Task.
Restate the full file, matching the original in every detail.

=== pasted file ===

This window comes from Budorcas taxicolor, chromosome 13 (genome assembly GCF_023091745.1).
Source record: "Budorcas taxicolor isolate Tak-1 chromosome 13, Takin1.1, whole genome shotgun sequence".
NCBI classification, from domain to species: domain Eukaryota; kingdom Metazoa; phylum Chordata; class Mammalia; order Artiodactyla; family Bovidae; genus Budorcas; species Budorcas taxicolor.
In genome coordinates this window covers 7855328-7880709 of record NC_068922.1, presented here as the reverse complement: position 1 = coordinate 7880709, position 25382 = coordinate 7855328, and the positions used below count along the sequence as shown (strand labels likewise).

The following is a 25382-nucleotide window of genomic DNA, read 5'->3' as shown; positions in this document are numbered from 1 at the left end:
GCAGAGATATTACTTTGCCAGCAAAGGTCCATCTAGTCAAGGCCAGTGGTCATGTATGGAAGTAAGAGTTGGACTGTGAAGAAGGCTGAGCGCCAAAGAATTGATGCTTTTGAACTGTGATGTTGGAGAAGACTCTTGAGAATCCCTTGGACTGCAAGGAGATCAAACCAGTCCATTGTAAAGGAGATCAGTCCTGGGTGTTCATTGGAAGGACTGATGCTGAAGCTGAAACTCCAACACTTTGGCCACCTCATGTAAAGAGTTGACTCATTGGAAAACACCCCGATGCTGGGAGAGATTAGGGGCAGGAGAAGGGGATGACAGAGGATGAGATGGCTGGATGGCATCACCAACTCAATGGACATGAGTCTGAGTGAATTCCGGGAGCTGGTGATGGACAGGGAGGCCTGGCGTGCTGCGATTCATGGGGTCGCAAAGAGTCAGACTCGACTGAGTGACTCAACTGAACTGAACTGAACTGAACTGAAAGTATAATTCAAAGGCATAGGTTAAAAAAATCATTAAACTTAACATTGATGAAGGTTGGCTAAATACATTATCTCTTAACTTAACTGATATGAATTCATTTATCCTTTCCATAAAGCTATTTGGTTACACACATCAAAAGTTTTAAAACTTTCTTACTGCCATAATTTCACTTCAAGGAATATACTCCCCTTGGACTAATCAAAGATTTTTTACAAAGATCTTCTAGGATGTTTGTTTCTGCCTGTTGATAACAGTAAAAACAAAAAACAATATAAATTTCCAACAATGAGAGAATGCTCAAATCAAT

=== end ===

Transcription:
This window comes from Budorcas taxicolor, chromosome 13 (genome assembly GCF_023091745.1).
Source record: "Budorcas taxicolor isolate Tak-1 chromosome 13, Takin1.1, whole genome shotgun sequence".
NCBI classification, from domain to species: domain Eukaryota; kingdom Metazoa; phylum Chordata; class Mammalia; order Artiodactyla; family Bovidae; genus Budorcas; species Budorcas taxicolor.
In genome coordinates this window covers 7855328-7880709 of record NC_068922.1, presented here as the reverse complement: position 1 = coordinate 7880709, position 25382 = coordinate 7855328, and the positions used below count along the sequence as shown (strand labels likewise).

The following is a 25382-nucleotide window of genomic DNA, read 5'->3' as shown; positions in this document are numbered from 1 at the left end:
GCAGAGATATTACTTTGCCAGCAAAGGTCCATCTAGTCAAGGCCAGTGGTCATGTATGGAAGTAAGAGTTGGACTGTGAAGAAGGCTGAGCGCCAAAGAATTGATGCTTTTGAACTGTGATGTTGGAGAAGACTCTTGAGAATCCCTTGGACTGCAAGGAGATCAAACCAGTCCATTGTAAAGGAGATCAGTCCTGGGTGTTCATTGGAAGGACTGATGCTGAAGCTGAAACTCCAACACTTTGGCCACCTCATGTAAAGAGTTGACTCATTGGAAAACACCCCGATGCTGGGAGAGATTAGGGGCAGGAGAAGGGGATGACAGAGGATGAGATGGCTGGATGGCATCACCAACTCAATGGACATGAGTCTGAGTGAATTCCGGGAGCTGGTGATGGACAGGGAGGCCTGGCGTGCTGCGATTCATGGGGTCGCAAAGAGTCAGACTCGACTGAGTGACTCAACTGAACTGAACTGAACTGAACTGAAAGTATAATTCAAAGGCATAGGTTAAAAAAATCATTAAACTTAACATTGATGAAGGTTGGCTAAATACATTATCTCTTAACTTAACTGATATGAATTCATTTATCCTTTCCATAAAGCTATTTGGTTACACACATCAAAAGTTTTAAAACTTTCTTACTGCCATAATTTCACTTCAAGGAATATACTCCCCTTGGACTAATCAAAGATTTTTTACAAAGATCTTCTAGGATGTTTGTTTCTGCCTGTTGATAACAGTAAAAACAAAAAACAATATAAATTTCCAACAATGAGAGAATGCTCAAATCAAT